New and improved treatments for blood diseases such as sepsis could soon be offered after scientists developed a system to study the resilience of red blood cells.
It follows the success of an international research team, which has built a novel Catch-Load-Launch microfluidic device that can monitor the resilience of red blood cells held in a narrow channel for different periods of time.
The team, led by Osaka University, found that the time for the red blood cell to spring back into shape was shorter when it was starved of adenosine triphosphate or exposed to endotoxins.
Writing in Scientific Reports, the team says this discovery could help to improve treatments for patients with diseases such as sepsis or malaria.
To study how erythrocytes spring back into shape after passing through a constriction, the researchers built a device that included a microchannel. This allowed a single erythrocyte to be in place for any length of time before being launched into a wider section using a robotic pump.
Co-author Makoto Kaneko said: 'The cell was precisely localised in the microchannel by the combination of pressure control and real-time visual feedback. This let us ‘catch’ an erythrocyte in front of the constriction, ‘load’ it inside for a desired time, and quickly ‘launch’ it from the constriction to monitor the shape recovery over time.'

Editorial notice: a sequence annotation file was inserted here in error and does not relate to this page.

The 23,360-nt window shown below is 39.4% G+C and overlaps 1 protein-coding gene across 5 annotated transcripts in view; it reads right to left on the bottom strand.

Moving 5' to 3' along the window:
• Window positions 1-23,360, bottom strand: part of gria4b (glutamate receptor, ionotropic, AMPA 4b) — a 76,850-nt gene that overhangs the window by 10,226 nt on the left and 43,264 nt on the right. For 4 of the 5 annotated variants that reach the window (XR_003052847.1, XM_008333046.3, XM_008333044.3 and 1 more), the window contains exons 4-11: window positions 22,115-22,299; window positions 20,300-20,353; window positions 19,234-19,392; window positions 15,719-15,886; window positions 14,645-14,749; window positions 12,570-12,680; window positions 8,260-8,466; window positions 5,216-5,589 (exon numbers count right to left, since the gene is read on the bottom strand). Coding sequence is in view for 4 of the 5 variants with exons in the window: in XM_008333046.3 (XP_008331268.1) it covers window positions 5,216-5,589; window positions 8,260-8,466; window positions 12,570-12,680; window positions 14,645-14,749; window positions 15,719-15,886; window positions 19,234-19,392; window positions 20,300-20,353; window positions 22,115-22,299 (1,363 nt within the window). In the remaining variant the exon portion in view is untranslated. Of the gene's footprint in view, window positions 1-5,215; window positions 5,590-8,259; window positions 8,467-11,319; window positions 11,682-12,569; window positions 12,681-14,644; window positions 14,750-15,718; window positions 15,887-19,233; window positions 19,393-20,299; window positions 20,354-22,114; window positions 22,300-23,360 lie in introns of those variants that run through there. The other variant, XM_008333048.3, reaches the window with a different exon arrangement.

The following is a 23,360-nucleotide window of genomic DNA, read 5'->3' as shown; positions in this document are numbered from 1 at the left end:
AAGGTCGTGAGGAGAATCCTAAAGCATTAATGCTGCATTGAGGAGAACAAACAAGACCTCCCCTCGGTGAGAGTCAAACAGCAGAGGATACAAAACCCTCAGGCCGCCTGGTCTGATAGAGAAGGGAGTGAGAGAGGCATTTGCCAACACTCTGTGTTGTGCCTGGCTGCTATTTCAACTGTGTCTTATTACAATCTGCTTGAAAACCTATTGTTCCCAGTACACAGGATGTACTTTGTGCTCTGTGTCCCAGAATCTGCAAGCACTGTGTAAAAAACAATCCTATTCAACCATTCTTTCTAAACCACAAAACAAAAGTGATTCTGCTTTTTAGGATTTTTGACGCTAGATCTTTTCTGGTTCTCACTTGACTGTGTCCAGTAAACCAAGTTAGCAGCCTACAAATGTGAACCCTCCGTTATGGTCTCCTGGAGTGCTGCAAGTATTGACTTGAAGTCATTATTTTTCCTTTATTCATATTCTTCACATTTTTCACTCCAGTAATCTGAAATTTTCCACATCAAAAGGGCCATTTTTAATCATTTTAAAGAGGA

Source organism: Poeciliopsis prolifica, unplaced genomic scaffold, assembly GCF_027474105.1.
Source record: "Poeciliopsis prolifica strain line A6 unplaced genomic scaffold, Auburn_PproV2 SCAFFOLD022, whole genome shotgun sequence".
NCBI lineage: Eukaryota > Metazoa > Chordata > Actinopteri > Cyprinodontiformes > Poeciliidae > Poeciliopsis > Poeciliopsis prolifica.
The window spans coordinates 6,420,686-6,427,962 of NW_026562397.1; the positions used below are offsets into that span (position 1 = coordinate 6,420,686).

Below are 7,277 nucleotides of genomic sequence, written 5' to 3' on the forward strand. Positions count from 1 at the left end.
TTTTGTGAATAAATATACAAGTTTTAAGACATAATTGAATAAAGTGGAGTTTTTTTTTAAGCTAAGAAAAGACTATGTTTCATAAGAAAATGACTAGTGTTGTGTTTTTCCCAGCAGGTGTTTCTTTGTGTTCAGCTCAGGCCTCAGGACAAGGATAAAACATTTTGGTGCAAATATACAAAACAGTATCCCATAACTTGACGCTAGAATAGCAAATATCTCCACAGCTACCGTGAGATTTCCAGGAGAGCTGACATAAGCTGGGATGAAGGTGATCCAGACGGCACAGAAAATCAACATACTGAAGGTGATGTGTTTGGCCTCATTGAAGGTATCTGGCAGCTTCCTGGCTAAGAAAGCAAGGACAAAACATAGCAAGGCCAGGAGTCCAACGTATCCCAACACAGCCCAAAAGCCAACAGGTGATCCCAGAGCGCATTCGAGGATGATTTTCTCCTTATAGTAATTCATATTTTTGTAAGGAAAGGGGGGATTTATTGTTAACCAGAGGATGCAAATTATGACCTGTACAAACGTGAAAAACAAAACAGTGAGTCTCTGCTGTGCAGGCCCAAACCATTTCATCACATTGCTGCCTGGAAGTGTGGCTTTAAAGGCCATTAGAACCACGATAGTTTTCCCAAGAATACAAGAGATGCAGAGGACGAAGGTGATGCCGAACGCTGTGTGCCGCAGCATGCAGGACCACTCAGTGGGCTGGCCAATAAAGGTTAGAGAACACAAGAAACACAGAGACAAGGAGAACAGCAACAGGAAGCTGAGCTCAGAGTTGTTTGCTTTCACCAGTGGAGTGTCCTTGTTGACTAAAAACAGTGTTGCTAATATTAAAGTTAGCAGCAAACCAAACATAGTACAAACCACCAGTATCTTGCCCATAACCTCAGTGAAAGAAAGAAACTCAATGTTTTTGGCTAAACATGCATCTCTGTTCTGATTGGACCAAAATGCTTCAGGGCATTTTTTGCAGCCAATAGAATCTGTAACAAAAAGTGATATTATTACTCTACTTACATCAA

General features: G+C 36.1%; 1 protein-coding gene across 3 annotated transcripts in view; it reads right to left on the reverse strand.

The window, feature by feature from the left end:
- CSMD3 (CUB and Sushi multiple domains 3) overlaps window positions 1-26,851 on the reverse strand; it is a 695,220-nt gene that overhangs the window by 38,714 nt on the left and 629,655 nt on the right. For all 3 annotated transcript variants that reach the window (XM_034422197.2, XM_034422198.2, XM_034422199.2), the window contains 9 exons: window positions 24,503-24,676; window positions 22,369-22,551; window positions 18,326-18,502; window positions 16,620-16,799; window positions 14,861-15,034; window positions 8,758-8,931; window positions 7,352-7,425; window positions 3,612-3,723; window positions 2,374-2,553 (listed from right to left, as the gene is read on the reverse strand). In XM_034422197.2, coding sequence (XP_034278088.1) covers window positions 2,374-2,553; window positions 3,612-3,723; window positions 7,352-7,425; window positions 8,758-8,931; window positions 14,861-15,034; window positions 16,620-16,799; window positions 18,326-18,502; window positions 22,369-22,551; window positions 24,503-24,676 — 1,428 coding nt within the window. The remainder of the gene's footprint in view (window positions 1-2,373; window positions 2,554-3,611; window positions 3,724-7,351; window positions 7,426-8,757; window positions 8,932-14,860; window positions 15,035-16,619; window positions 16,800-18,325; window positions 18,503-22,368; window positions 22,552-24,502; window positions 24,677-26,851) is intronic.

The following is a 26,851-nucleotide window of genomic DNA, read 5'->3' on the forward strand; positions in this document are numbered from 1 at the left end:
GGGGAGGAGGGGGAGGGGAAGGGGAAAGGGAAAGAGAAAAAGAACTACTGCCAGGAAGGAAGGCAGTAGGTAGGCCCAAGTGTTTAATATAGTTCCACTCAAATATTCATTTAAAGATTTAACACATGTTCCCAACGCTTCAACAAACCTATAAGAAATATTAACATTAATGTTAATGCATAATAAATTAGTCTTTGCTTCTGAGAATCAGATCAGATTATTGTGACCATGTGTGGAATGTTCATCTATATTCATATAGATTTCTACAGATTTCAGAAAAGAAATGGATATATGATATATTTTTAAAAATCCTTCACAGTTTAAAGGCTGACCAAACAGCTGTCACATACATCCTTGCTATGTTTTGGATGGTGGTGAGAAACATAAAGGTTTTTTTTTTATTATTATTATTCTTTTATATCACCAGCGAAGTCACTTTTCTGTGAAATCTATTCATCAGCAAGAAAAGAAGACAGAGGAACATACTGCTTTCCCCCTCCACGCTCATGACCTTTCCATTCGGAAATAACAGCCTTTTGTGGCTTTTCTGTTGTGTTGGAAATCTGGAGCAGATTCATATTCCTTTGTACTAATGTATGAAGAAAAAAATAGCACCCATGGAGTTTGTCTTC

The researchers found that the longer the erythrocyte was held in the constricted region, the time it took the cell to recover its normal shape also increased.
If there was a very short constriction time, the cells bounced back within one-tenth of a second. If it was held for more than three minutes, it took about 10 seconds for the cells to recover.
When they examined how the red blood cells’ recovery time was affected by a lack of ATP, they found that when they were deprived of the fuel, they took less time to recover.
Source: Ito H, Murakami R, Sakuma S et al. Mechanical diagnosis of human erythrocytes by ultra-high speed manipulation unraveled critical time window for global cytoskeletal remodelling Scientific Reports April 2017; doi: 10.1038/srep43134
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